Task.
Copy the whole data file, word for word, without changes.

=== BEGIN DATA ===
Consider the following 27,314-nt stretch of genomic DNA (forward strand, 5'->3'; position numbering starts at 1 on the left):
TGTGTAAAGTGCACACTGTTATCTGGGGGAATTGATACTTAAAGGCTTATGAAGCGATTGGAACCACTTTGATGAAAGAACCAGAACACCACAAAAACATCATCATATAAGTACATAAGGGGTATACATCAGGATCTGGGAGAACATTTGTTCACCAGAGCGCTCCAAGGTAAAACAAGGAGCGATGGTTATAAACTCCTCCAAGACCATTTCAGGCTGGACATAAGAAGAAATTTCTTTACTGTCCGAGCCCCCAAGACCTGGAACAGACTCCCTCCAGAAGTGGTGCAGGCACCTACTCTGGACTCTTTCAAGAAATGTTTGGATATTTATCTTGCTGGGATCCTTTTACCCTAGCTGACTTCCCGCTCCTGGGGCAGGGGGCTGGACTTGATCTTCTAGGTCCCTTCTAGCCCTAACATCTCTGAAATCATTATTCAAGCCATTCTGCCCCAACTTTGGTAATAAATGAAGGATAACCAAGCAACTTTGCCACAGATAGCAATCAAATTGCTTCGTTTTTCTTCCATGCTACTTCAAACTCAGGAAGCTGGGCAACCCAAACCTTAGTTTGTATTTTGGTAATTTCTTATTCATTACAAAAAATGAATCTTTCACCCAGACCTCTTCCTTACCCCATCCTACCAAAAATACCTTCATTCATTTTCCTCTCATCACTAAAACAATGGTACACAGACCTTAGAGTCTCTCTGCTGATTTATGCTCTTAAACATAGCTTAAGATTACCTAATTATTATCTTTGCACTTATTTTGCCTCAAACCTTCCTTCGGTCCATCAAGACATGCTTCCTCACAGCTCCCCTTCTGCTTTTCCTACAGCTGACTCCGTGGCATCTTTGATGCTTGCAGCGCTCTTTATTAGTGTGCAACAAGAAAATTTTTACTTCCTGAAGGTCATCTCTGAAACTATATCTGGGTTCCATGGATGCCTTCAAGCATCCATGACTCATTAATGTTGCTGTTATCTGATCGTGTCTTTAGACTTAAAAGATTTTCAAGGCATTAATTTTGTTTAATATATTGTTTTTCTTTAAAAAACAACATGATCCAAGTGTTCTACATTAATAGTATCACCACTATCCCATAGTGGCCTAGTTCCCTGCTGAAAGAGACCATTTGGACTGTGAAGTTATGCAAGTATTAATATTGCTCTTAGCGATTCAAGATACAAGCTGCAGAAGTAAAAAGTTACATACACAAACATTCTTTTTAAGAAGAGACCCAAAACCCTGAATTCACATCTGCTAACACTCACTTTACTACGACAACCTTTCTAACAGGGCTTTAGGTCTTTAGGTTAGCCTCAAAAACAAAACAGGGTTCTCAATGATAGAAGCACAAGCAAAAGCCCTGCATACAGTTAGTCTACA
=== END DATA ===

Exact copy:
Consider the following 27,314-nt stretch of genomic DNA (forward strand, 5'->3'; position numbering starts at 1 on the left):
TGTGTAAAGTGCACACTGTTATCTGGGGGAATTGATACTTAAAGGCTTATGAAGCGATTGGAACCACTTTGATGAAAGAACCAGAACACCACAAAAACATCATCATATAAGTACATAAGGGGTATACATCAGGATCTGGGAGAACATTTGTTCACCAGAGCGCTCCAAGGTAAAACAAGGAGCGATGGTTATAAACTCCTCCAAGACCATTTCAGGCTGGACATAAGAAGAAATTTCTTTACTGTCCGAGCCCCCAAGACCTGGAACAGACTCCCTCCAGAAGTGGTGCAGGCACCTACTCTGGACTCTTTCAAGAAATGTTTGGATATTTATCTTGCTGGGATCCTTTTACCCTAGCTGACTTCCCGCTCCTGGGGCAGGGGGCTGGACTTGATCTTCTAGGTCCCTTCTAGCCCTAACATCTCTGAAATCATTATTCAAGCCATTCTGCCCCAACTTTGGTAATAAATGAAGGATAACCAAGCAACTTTGCCACAGATAGCAATCAAATTGCTTCGTTTTTCTTCCATGCTACTTCAAACTCAGGAAGCTGGGCAACCCAAACCTTAGTTTGTATTTTGGTAATTTCTTATTCATTACAAAAAATGAATCTTTCACCCAGACCTCTTCCTTACCCCATCCTACCAAAAATACCTTCATTCATTTTCCTCTCATCACTAAAACAATGGTACACAGACCTTAGAGTCTCTCTGCTGATTTATGCTCTTAAACATAGCTTAAGATTACCTAATTATTATCTTTGCACTTATTTTGCCTCAAACCTTCCTTCGGTCCATCAAGACATGCTTCCTCACAGCTCCCCTTCTGCTTTTCCTACAGCTGACTCCGTGGCATCTTTGATGCTTGCAGCGCTCTTTATTAGTGTGCAACAAGAAAATTTTTACTTCCTGAAGGTCATCTCTGAAACTATATCTGGGTTCCATGGATGCCTTCAAGCATCCATGACTCATTAATGTTGCTGTTATCTGATCGTGTCTTTAGACTTAAAAGATTTTCAAGGCATTAATTTTGTTTAATATATTGTTTTTCTTTAAAAAACAACATGATCCAAGTGTTCTACATTAATAGTATCACCACTATCCCATAGTGGCCTAGTTCCCTGCTGAAAGAGACCATTTGGACTGTGAAGTTATGCAAGTATTAATATTGCTCTTAGCGATTCAAGATACAAGCTGCAGAAGTAAAAAGTTACATACACAAACATTCTTTTTAAGAAGAGACCCAAAACCCTGAATTCACATCTGCTAACACTCACTTTACTACGACAACCTTTCTAACAGGGCTTTAGGTCTTTAGGTTAGCCTCAAAAACAAAACAGGGTTCTCAATGATAGAAGCACAAGCAAAAGCCCTGCATACAGTTAGTCTACA